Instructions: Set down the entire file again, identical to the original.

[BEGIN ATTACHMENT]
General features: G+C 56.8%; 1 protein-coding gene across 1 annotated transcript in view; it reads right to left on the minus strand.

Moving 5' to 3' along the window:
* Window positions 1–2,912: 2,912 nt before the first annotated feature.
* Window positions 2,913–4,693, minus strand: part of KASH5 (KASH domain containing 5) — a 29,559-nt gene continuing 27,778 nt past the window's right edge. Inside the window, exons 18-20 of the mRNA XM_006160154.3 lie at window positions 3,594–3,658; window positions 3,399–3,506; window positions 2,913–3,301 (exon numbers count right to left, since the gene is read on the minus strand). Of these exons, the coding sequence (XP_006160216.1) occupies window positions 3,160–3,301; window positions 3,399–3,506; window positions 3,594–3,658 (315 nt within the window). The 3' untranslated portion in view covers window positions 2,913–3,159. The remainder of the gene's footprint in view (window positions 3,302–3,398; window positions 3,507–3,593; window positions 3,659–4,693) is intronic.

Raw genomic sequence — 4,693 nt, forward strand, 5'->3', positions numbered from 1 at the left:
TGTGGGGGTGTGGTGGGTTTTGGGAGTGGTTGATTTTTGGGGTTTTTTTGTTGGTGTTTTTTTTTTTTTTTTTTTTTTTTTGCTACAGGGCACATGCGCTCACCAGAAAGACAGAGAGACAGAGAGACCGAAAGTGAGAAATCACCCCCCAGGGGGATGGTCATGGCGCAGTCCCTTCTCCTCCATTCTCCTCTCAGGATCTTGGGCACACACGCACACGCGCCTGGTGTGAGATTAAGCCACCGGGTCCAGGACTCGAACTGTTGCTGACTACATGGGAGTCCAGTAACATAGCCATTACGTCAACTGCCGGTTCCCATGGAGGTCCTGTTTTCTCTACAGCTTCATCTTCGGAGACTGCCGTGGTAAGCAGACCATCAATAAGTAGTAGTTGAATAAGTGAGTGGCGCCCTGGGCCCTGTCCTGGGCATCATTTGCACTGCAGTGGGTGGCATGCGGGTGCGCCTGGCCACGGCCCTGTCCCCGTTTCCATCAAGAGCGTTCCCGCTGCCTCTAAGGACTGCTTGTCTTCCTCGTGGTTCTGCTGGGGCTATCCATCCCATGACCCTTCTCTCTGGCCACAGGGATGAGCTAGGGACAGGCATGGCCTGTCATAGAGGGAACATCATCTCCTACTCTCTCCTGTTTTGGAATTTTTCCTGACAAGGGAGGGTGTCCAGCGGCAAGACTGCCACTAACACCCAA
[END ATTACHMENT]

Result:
General features: G+C 56.8%; 1 protein-coding gene across 1 annotated transcript in view; it reads right to left on the minus strand.

Moving 5' to 3' along the window:
* Window positions 1–2,912: 2,912 nt before the first annotated feature.
* Window positions 2,913–4,693, minus strand: part of KASH5 (KASH domain containing 5) — a 29,559-nt gene continuing 27,778 nt past the window's right edge. Inside the window, exons 18-20 of the mRNA XM_006160154.3 lie at window positions 3,594–3,658; window positions 3,399–3,506; window positions 2,913–3,301 (exon numbers count right to left, since the gene is read on the minus strand). Of these exons, the coding sequence (XP_006160216.1) occupies window positions 3,160–3,301; window positions 3,399–3,506; window positions 3,594–3,658 (315 nt within the window). The 3' untranslated portion in view covers window positions 2,913–3,159. The remainder of the gene's footprint in view (window positions 3,302–3,398; window positions 3,507–3,593; window positions 3,659–4,693) is intronic.

Raw genomic sequence — 4,693 nt, forward strand, 5'->3', positions numbered from 1 at the left:
TGTGGGGGTGTGGTGGGTTTTGGGAGTGGTTGATTTTTGGGGTTTTTTTGTTGGTGTTTTTTTTTTTTTTTTTTTTTTTTTGCTACAGGGCACATGCGCTCACCAGAAAGACAGAGAGACAGAGAGACCGAAAGTGAGAAATCACCCCCCAGGGGGATGGTCATGGCGCAGTCCCTTCTCCTCCATTCTCCTCTCAGGATCTTGGGCACACACGCACACGCGCCTGGTGTGAGATTAAGCCACCGGGTCCAGGACTCGAACTGTTGCTGACTACATGGGAGTCCAGTAACATAGCCATTACGTCAACTGCCGGTTCCCATGGAGGTCCTGTTTTCTCTACAGCTTCATCTTCGGAGACTGCCGTGGTAAGCAGACCATCAATAAGTAGTAGTTGAATAAGTGAGTGGCGCCCTGGGCCCTGTCCTGGGCATCATTTGCACTGCAGTGGGTGGCATGCGGGTGCGCCTGGCCACGGCCCTGTCCCCGTTTCCATCAAGAGCGTTCCCGCTGCCTCTAAGGACTGCTTGTCTTCCTCGTGGTTCTGCTGGGGCTATCCATCCCATGACCCTTCTCTCTGGCCACAGGGATGAGCTAGGGACAGGCATGGCCTGTCATAGAGGGAACATCATCTCCTACTCTCTCCTGTTTTGGAATTTTTCCTGACAAGGGAGGGTGTCCAGCGGCAAGACTGCCACTAACACCCAA